Fred Bever

A Columbia University graduate, Fred began his journalism career as a print reporter in Vermont, then came to Maine Public in 2001 as its political reporter, as well as serving as a host for a variety of Maine Public Radio and Maine Public Television programs. Fred later went on to become news director for New England Public Radio in Western Massachusetts and worked as a freelancer for National Public Radio and a number of regional public radio stations, including WBUR in Boston and NHPR in New Hampshire.

Fred formerly was Maine Public Radio’s chief political correspondent from 2001 to 2007 and returned to Maine Public Radio in early 2016 as a news reporter and producer, covering a wide variety of topics across Maine and the region.

For more than half a century, a massive, oil-fired plant has been churning out electricity from an island in the heart of Maine’s Casco Bay, where sailors use its towering smokestack for navigation.

The old generator is expensive to run and dirtier than new technologies, so these days it comes on only a few times a year. Nonetheless, since December, the wires on the island have been humming pretty much nonstop.

A play by Massachusetts to inject more renewable power into its electricity mix could reshape the entire region's energy landscape. Dozens of developers are competing to offer Massachusetts the best price for long-term contracts to supply clean energy to hundreds of thousands of homes. 

But many of the projects also face another challenge: convincing residents of Northern New England it's in their interest to host the Bay State's extension cord.

A new type of energy-efficient construction is drawing attention in the U.S. It’s called “passive housing” -- residences built to achieve ultra-low energy use. It’s so efficient that developers can eliminate central heating systems altogether.

New England states are considering the idea of sticking with daylight saving time year 'round. Proposals to make the switch are being taken up by several legislatures, including Maine's.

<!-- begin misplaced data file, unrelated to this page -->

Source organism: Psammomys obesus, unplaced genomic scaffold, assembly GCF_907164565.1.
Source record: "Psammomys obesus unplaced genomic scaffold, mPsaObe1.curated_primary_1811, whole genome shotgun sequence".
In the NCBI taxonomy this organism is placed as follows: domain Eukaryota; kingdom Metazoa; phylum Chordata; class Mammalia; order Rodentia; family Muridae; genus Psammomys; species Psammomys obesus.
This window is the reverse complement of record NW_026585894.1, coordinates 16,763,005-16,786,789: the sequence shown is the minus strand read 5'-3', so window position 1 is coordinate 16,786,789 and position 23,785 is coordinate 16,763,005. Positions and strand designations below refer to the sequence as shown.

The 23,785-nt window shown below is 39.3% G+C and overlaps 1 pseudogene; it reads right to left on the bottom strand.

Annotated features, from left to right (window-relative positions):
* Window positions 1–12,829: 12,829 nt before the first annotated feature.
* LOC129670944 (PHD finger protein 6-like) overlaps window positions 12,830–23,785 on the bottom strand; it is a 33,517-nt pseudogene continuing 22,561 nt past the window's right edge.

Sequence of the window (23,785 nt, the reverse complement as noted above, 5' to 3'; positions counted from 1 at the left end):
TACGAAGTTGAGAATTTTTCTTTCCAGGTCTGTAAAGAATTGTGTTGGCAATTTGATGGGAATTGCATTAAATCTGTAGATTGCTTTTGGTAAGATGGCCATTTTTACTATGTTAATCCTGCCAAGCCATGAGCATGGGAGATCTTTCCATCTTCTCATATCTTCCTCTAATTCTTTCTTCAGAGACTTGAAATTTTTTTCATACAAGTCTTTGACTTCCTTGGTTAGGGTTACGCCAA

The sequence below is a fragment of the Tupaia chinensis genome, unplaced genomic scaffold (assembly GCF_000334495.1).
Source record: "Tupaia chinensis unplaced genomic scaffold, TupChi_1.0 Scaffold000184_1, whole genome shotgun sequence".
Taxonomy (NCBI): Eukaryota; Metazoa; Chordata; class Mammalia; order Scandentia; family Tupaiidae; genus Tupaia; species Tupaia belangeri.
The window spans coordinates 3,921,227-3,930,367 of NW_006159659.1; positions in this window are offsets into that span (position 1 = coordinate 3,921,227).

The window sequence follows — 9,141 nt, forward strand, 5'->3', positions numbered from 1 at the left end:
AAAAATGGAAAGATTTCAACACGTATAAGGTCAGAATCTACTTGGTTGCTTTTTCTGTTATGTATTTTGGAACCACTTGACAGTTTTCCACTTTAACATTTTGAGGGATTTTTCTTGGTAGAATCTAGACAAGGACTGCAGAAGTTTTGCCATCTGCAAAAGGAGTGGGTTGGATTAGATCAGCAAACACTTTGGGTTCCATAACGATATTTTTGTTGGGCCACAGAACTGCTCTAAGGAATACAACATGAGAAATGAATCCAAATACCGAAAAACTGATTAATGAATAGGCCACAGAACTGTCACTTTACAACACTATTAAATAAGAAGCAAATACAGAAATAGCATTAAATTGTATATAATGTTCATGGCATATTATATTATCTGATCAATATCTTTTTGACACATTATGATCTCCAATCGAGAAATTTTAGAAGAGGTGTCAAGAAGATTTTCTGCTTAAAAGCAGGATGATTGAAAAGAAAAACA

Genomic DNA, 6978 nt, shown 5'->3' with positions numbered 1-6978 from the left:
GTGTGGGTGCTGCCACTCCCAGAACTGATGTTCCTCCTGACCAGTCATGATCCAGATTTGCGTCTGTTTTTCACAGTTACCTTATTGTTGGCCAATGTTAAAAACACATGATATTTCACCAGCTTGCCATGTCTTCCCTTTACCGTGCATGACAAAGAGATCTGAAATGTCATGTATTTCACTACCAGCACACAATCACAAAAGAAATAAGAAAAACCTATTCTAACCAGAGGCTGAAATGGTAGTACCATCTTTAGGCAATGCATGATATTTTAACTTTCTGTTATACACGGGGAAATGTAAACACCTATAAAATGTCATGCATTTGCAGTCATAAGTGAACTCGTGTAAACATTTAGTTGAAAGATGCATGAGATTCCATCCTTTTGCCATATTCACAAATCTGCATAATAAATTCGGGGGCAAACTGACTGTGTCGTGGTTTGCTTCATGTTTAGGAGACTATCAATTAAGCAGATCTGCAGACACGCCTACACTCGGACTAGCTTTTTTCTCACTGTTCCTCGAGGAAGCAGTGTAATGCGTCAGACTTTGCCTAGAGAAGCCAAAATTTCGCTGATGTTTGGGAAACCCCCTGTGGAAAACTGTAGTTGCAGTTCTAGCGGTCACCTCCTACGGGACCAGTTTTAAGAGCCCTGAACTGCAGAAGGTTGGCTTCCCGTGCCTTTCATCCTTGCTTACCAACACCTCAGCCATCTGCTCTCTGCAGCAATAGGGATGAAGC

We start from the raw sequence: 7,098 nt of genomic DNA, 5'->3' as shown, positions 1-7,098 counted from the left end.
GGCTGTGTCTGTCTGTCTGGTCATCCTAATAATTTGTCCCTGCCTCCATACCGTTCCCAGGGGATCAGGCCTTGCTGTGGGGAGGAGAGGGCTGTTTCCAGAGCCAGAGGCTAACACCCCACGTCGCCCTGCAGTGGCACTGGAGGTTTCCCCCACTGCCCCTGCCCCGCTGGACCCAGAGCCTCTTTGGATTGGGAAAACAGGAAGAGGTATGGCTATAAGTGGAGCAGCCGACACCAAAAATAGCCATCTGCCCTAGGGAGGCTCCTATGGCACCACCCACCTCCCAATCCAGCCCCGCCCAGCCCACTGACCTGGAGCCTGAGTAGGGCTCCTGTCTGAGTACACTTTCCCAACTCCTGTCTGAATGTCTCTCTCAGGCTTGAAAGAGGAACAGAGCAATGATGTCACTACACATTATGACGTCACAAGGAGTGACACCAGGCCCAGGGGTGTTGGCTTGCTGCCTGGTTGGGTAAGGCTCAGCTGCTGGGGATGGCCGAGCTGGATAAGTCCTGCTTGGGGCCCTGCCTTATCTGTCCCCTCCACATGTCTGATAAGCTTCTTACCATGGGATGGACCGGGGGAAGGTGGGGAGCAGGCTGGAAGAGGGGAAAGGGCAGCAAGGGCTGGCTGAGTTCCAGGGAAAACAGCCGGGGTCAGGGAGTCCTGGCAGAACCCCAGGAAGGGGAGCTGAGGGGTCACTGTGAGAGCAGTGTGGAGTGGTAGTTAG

After a dismal, nearly snowless winter last year, New England’s ski resorts are winding up a much better season. And some of its young ​athletes are having ​a pretty good​ run too. Fred Bever attended the U.S. Championships at Maine's Sugarloaf resort.

For the first time in decades, the length of the U.S. ski season is shrinking. And as climate change curtails winter’s length, an industry transformation is under way: one expert says most ski mountains in southern New England could be out of business in 25 years unless they diversify their offerings. But ski areas in northern New England could benefit.

Summer resorts around the nation are bracing for a tough season — not because the tourists won’t come, but because the workers might not. The reinstatement of a cap on visas for temporary workers has some in the hospitality industry predicting catastrophe.

The number of refugees, asylum seekers and other foreign-born people who settled in Maine last year was the largest in recent years.

FairPoint Communications is being sold.

In a big preseason sale, Sugarloaf, Sunday River and four other New England ski resorts are being sold. And that’s just part of an $830 million deal that includes ski resorts, theme parks and other recreation properties around the country.

States that have legalized marijuana are contending with a new criminal tactic — smugglers who grow and process it for export to states where it’s illegal and worth a lot more.

An epochal transformation in the way energy is made, delivered and used in the U.S. is under way, and in Maine an experiment in what’s called a “non-wires alternative” could disrupt electric utilities’ traditional business models by averting the need to build expensive new transmission infrastructure.